Pre-course questionnaire completed and reviewed - what next?       60

Signposting – directing potential or current learners to other people and organisations for support on an academic, personal, legal, health, safety and wellbeing matter 61

What qualification levels mean (See the gov.uk website)            63

ii) Starting a new learning programme: Ground rules for maintaining mutual respect  69

a) Pedagogy (teacher centred) verses Andragogy (learner centred)        71

b) The four Honey and Mumford learning styles 80 question questionnaire   72


c) ‘Bloom’s Taxonomy of Learning’ The three learning domains (areas)         76

Teaching methods to address the three learning domains          81

Which learning domain might be the most important?         83

Recap: Mixing pedagogy and andragogy, the four learning styles and the 3 learning domains 84

d) Stimulating intrinsic motivation (Frederick Herzberg and Daniel Pink - management theory)       87

What does intrinsic motivation mean for us as tutors?  88

Frederick Herzberg’s thoughts on what motivates people   89

Herzberg – some interesting quotes? (From the ‘Jumping for the Jelly Beans’ BBC film, 1973)           96

Taylor’s Four Principles of ‘Scientific Management’ (a pedagogic tradition)  99

Humanists versus behaviourists      100

Analogy – the position of learners in the training environment related to organisational structure  102

e) The brain and neurodiversity – how might we work with people who think in different ways?     104

The brain and the way that we think in a social and educational context        110

Questions to consider when reflecting on ‘left-brain’ versus ‘right brain’ thinking    111

Snapshot of students' performance in maths, reading and science – UK comparisons     112

f) Understanding ‘dyslexia’ or neurodiversity  115

Possible Strains of ‘Dyslexia’ – neurodiverse traits             118

Famous people with the gift of neurodiverse traits        120

g) Eric Berne’s transactional analysis - The Unman, Wittering and Zigo enigma              122

Agency 125

h) Exploring the theories in action in the play Unman, Wittering and Zigo 129

i) The importance of ‘schema’ to improve effective learning and possibly improve intelligence        134

What is intelligence and how is it measured? 134

Chapter 8: Planning a lesson – exploring effective teaching practice             136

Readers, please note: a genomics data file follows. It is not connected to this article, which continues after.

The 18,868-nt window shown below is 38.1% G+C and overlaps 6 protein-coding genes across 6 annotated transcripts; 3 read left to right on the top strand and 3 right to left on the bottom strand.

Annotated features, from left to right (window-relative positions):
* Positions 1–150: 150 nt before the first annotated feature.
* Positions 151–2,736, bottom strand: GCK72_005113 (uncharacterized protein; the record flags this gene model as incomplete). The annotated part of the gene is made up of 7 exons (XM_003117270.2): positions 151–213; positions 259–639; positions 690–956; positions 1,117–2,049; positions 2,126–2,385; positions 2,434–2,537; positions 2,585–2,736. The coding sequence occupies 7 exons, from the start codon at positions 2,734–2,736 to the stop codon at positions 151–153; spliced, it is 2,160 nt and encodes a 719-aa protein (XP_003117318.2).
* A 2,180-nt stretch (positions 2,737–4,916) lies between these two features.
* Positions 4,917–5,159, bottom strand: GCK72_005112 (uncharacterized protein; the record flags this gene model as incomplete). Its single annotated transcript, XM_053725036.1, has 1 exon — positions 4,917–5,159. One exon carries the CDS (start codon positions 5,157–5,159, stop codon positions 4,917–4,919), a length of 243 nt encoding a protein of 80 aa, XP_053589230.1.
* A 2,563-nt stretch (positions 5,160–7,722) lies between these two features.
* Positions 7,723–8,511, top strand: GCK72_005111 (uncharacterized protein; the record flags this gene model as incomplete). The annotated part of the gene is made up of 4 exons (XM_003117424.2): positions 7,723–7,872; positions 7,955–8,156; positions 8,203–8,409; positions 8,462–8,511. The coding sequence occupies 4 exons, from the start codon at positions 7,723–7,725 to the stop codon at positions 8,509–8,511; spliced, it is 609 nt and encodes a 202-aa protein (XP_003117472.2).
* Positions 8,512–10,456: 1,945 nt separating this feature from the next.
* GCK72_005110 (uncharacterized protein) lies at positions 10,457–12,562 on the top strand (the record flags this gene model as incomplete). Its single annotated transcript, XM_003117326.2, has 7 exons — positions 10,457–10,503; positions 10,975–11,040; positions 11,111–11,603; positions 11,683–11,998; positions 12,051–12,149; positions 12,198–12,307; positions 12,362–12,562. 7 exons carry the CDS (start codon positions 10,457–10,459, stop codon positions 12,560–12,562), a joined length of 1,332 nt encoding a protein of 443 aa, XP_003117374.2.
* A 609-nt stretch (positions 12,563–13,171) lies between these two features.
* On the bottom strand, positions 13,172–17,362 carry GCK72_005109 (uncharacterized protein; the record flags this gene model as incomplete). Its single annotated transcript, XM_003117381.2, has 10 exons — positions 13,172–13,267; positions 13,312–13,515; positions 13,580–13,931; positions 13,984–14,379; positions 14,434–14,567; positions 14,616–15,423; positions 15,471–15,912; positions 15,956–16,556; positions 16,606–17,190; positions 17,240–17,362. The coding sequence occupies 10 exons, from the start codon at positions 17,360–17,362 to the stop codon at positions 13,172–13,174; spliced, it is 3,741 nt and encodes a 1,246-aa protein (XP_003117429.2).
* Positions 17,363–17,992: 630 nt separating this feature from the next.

Lesson / session plan – example/case study  138

Differentiated learning for individual learners         140

Chapter 9: Teaching methods/strategies – just a selection  143

1) ‘Ice-breakers’   144

2) Case Studies/scenarios/situations        148

3) Brainstorming  151

4) Role Play        156

5) Video and discussion from it       159

6) Whole class discussion (small and large groups)             161

7) Debate             163

8) Verbal question and answer (Q&A)        165

9) Lecture             168

10) Demonstration by the teacher alone, to the learners       171

10a) ‘Flipping’ the structure of the ‘lesson’, especially in ‘demonstration’ 173

11) Distance learning (not on-line or e-Learning)    176

Chapter 10: Teaching and learning aids        179

Equipment that can help learners to learn effectively           179

a) Should we use UPPERCASE or lowercase in our teaching aids?         180

1) Paper resource packs/course manuals/PowerPoint slides used as thumbnails          181

2) Chalkboard/Whiteboard 185

3) Interactive whiteboard (IWB)/computer monitor  188

3a) Interactive display using a laptop computer hooked up to a data projector:     190

4) Computer based presentations, such as PowerPoint, LibreOffice’s ‘Impress’ and Prezi            191

5) Flipcharts         195

6) ‘Post-its/post-it notes’ 200

7) Audio clips/CDs/podcasts            205

8) Guest Speakers            207

9) Books (and other commercial pre-printed material)  210

10) Video (and discussion from it)             214

Glossary of terms used in education 216

Index     225 - 228